UNHCR expects up to 50,000 people to leave Mosul and cross border into Syria’s Hasakah province.
Mufti village, near Mosul – Lieutenant-Colonel Omar Mawlud, 51, and his men look at a hole in the ground with bewilderment. It’s one of the three entrances to a tunnel dug by the fighters of the Islamic State of Iraq and the Levant (ISIL, also known as ISIS) in Mufti to protect them from air strikes by the United States-led international coalition.
A few metres away, the head of an ISIL suicide bomber, unrecognisably severed, still lies on the ground. “He chased one of our men who went to check out the tunnel,” says Mawlud, who is an officer in the Kurdish Peshmerga forces. “Then he blew himself up and injured our fellow Peshmerga too.”
Fearing the presence of explosives or suicide bombers, the Peshmerga forces did not want to take the risk of entering and inspecting the whole length of the tunnel and set it on fire.
It felt like I was born again. It was like when you see your mother after a long time. The village and the land is everything to us.
Last March, Iraqi and Kurdish forces launched the Nineveh Liberation Operation which they said was the first episode in a series of battles to recapture the northern Nineveh province. Progress, however, has been slow owing to heavy resistance by ISIL fighters.
The tunnel is one of a few dug by ISIL fighters here to use as a shelter against air strikes or to facilitate movement between houses underground. On Monday Mufti, along with eight other villages, was captured by the Kurdish Peshmerga. The villages, located just some 20km east of the ISIL stronghold of Mosul, fell under ISIL control in August 2014.
Nineveh is a culturally rich province located 400km northwest of Baghdad. The villages in this part of the Nineveh Plain, located east of the province, are home mostly to religious minority groups such as Kakais and Shabaks. The few thousand residents fled when ISIL took over, fearing massacres as had happened previously to members of the Yazidi minority on the western side of Nineveh province.
The Kurdish forces hope this offensive will increase pressure on ISIL in Mosul. A few kilometres south of the once Shabak-populated Mufti lies the village of Majidiya, known by the locals as Kulabor.
Salah Aziz, 46, had his eyes filled with tears when, after nearly two years, he finally got a chance to see the village where he spent almost all his life. “It felt like I was born again,” said Aziz, a Kakai. “It was like when you see your mother after a long time. The village and the land is everything to us.”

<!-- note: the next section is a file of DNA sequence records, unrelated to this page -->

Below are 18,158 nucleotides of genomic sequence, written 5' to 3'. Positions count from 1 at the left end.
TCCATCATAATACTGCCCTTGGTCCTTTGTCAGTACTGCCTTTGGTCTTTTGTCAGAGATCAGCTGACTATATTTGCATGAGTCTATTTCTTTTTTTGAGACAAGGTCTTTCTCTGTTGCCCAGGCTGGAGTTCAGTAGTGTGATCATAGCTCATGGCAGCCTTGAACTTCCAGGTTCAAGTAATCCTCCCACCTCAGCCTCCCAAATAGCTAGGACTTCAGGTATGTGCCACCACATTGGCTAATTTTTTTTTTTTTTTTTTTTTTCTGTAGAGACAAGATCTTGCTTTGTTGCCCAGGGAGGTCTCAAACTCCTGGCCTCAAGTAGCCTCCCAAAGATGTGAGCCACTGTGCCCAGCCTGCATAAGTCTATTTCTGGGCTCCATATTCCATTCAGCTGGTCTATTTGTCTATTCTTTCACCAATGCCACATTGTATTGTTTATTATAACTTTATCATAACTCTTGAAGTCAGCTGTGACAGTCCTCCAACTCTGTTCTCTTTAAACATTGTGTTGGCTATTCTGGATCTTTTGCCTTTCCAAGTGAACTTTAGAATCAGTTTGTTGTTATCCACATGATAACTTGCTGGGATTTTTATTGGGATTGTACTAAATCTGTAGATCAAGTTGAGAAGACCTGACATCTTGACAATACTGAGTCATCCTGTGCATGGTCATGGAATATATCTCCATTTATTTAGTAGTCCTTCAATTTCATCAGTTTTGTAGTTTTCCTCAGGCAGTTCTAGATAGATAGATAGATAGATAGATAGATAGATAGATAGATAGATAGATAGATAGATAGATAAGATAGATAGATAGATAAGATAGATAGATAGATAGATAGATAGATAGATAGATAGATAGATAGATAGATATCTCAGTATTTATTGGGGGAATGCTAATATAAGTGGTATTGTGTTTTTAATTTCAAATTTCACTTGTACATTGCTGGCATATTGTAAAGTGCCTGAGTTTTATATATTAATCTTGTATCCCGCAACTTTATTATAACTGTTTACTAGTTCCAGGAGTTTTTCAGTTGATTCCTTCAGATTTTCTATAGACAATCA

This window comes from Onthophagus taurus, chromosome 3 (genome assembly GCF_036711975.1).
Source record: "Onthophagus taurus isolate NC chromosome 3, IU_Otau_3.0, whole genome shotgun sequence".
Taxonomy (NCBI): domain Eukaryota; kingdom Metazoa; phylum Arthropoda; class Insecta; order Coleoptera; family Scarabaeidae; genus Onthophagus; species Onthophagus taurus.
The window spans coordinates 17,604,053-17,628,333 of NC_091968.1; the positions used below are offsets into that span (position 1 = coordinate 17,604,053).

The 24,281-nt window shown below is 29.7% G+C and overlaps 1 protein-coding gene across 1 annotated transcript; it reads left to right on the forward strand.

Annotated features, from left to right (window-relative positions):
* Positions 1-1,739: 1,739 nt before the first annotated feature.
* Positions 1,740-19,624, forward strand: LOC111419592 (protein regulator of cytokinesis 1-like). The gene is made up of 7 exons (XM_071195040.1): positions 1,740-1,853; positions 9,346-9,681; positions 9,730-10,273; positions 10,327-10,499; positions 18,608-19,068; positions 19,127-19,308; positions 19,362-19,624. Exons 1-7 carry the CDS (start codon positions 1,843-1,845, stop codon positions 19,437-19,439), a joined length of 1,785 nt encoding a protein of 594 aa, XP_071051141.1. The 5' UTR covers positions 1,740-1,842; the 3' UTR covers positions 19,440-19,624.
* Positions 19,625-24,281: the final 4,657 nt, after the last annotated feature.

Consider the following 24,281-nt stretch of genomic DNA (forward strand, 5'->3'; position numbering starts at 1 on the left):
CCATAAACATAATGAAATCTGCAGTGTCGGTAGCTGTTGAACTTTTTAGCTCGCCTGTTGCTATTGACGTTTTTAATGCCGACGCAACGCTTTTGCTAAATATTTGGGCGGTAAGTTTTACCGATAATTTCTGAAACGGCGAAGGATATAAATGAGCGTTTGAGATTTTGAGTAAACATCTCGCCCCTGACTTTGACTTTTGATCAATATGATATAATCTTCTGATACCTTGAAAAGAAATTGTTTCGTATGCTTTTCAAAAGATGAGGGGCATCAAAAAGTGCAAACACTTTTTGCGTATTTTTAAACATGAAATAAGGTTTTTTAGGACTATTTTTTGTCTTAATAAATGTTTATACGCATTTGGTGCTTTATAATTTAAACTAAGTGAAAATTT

The Kakai faith, also referred to as Yarsanism, is a syncretistic mystical faith that is believed to have originated in Kurdish-dominated parts of western Iran in the 14th century. Aziz, who now lives in the nearby Khabat area, had just returned from the funeral of four fellow Kakais who were killed when they had gone to inspect their home in the village of Tullaband which had been taken from ISIL on May 30.
The incident illustrates the tremendous challenge that villagers in this area now face: How to get rid of the many bombs and booby traps planted by ISIL in their villages.
As things stand right now, Aziz and other former residents of these villages, who spoke to Al Jazeera, say they have no ambition to go back to their homes in the near future. Many homes are destroyed and there are no public services such as electricity. On top of that, ISIL is just a couple of kilometres away and the area is within the group’s firing range.
On the day Al Jazeera visited the area, a couple of mortar rockets landed in the villages where the Peshmerga forces are currently gathered.
Despite the physical damage, ISIL’s attacks in the Nineveh plains appear to have left a more enduring and profound impact. The group’s atrocities and efforts at pitting communities against one another has deepened communal rifts in the Nineveh plains where a diverse range of religious and ethnic groups live.
Aziz says there is no longer any trust between them and a number of the neighbouring villages from where some joined ISIL. “I personally don’t see much of a future for us or our future generations here,” said Aziz.
Amid the vast plains here, Peshmerga Private Ali and colleagues look at the villages far off in the distance where columns of black smoke are arising just as military operations there ended.
The slim fighter, who manned a heavy-calibre machine-gun, has been in the thick of the fight here and is still covered in dust head to toe. He is euphoric about the success and says this is the beginning of the return of life to this area. “We will advance beyond the current lines,” he said as he points east toward Mosul. “Then this area will become safe and people can return to their homes.”
Although no accurate figures are available, over the past couple of years many members of religious minorities such as Kakais, Shabaks and Yazidis left the country for destinations in the west.
“For many of us, there is nothing left to go back to,” said Aziz.